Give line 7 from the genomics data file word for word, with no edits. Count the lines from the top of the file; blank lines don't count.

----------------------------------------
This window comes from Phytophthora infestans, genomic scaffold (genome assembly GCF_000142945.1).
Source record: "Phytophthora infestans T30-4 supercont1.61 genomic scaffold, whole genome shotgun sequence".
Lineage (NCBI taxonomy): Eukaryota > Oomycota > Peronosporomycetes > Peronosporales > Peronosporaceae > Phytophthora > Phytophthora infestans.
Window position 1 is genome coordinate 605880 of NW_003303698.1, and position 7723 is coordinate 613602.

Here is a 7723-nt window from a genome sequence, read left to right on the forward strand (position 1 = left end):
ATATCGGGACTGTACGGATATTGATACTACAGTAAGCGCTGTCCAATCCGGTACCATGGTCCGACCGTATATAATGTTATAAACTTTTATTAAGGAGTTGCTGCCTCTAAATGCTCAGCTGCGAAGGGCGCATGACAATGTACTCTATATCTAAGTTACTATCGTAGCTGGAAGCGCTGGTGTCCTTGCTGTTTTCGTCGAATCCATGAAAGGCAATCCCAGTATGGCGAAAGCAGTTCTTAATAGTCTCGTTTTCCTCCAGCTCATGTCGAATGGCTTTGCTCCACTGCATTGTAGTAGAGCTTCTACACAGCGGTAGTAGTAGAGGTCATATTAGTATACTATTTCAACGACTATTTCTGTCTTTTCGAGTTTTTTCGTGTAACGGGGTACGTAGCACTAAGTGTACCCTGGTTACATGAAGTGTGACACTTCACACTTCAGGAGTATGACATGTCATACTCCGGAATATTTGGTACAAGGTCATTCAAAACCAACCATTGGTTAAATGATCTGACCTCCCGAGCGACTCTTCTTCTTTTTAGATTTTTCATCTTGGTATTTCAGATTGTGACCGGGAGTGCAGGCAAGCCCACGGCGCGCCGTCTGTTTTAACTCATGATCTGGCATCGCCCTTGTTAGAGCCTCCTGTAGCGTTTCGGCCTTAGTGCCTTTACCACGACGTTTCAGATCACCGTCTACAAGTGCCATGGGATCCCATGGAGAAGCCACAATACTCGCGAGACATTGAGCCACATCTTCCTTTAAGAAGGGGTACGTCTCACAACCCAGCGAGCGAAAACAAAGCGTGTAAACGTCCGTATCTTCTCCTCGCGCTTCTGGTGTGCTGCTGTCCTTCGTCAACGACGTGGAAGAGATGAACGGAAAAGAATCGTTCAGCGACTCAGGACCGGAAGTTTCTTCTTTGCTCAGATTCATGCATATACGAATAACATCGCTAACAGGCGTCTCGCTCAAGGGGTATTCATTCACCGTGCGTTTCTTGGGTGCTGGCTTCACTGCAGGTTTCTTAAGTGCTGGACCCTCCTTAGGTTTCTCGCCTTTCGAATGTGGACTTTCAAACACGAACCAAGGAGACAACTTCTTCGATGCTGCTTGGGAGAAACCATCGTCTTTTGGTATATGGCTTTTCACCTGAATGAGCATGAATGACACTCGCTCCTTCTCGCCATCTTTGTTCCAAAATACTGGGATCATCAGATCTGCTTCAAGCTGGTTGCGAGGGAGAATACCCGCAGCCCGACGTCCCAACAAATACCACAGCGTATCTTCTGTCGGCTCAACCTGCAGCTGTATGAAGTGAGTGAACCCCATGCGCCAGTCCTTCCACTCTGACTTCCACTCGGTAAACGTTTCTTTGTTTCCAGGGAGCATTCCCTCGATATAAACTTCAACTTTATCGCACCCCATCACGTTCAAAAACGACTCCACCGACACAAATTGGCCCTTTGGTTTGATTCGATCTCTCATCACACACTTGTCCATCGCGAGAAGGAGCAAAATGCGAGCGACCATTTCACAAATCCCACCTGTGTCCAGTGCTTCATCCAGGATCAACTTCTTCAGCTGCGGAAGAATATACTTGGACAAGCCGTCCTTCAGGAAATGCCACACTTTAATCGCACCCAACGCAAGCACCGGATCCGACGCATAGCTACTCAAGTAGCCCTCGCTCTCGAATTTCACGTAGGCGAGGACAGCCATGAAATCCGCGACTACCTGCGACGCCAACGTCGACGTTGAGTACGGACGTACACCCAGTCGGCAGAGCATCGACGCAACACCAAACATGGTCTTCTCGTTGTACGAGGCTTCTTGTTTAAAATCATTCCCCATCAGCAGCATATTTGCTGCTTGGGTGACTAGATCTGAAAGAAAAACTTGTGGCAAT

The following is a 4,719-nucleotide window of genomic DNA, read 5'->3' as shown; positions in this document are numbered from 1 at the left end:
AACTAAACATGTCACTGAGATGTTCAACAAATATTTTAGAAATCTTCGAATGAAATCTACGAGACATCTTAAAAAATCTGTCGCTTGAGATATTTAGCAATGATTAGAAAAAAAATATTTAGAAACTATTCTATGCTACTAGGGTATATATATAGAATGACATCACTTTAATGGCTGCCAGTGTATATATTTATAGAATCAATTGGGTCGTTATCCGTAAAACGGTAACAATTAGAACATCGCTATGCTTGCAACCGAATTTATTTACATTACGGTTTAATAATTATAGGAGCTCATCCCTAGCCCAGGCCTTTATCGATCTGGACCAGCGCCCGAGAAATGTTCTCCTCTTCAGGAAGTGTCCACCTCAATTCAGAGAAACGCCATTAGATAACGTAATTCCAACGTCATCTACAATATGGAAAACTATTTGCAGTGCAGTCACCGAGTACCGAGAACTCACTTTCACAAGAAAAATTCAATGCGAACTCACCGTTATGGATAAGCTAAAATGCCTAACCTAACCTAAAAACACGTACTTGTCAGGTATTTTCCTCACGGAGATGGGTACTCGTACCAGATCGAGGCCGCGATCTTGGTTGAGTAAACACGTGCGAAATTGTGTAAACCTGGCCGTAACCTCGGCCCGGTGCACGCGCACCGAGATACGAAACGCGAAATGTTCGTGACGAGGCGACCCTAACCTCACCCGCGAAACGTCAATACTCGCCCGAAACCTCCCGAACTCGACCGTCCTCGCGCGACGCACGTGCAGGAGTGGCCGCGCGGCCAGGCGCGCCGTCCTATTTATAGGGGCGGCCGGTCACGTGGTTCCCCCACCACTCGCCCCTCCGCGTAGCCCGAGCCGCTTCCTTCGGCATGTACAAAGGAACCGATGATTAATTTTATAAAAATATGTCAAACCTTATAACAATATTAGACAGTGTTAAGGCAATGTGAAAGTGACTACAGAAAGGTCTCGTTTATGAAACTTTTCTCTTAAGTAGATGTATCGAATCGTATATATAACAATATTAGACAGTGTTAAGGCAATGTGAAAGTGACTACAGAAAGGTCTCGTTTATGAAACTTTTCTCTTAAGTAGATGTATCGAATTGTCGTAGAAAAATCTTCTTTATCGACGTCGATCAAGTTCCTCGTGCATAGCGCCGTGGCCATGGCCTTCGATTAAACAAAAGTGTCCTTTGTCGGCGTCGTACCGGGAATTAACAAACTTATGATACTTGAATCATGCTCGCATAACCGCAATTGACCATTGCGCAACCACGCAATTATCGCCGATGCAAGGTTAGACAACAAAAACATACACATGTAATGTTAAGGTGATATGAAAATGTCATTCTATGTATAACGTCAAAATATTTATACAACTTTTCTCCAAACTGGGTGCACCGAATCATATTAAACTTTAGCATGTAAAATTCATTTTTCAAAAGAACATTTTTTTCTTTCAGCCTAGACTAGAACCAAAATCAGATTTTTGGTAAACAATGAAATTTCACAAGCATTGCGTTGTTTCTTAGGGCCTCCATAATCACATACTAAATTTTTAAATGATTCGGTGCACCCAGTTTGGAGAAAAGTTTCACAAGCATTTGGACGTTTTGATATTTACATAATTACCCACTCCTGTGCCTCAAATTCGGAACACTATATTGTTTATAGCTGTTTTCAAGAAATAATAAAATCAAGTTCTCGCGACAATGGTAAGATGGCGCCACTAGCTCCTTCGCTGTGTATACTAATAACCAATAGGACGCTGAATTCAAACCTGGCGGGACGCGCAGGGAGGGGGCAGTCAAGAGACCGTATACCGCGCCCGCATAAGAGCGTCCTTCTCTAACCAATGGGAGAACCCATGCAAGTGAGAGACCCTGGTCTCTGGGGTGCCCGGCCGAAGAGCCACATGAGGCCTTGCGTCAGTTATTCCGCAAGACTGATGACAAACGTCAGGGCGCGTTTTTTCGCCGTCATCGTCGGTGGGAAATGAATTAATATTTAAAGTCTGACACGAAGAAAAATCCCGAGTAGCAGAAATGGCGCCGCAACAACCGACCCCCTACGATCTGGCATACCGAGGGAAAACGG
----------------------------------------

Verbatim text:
The following is a 4,719-nucleotide window of genomic DNA, read 5'->3' as shown; positions in this document are numbered from 1 at the left end: